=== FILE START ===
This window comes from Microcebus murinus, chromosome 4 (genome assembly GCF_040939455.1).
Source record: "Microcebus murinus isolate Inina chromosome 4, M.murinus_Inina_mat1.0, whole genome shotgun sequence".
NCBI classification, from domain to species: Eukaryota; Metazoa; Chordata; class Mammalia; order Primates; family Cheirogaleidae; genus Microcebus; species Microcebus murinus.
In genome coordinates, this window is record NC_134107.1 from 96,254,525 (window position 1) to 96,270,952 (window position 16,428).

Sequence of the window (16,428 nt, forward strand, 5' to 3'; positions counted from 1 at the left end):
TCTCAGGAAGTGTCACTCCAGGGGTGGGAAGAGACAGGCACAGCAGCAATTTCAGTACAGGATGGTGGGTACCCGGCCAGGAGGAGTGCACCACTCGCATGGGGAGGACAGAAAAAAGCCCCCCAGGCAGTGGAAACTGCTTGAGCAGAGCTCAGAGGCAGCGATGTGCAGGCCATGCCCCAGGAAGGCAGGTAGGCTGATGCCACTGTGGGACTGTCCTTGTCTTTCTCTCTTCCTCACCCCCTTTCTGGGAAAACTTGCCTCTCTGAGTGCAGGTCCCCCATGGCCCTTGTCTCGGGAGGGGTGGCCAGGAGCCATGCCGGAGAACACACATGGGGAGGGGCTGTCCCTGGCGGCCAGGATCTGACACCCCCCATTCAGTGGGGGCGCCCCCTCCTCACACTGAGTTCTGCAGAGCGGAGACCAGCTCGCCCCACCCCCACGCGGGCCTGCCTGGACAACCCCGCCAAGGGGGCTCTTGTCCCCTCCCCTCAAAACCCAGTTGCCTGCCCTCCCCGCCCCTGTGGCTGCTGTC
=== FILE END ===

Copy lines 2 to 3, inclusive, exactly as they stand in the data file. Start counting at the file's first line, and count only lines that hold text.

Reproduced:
Source record: "Microcebus murinus isolate Inina chromosome 4, M.murinus_Inina_mat1.0, whole genome shotgun sequence".
NCBI classification, from domain to species: Eukaryota; Metazoa; Chordata; class Mammalia; order Primates; family Cheirogaleidae; genus Microcebus; species Microcebus murinus.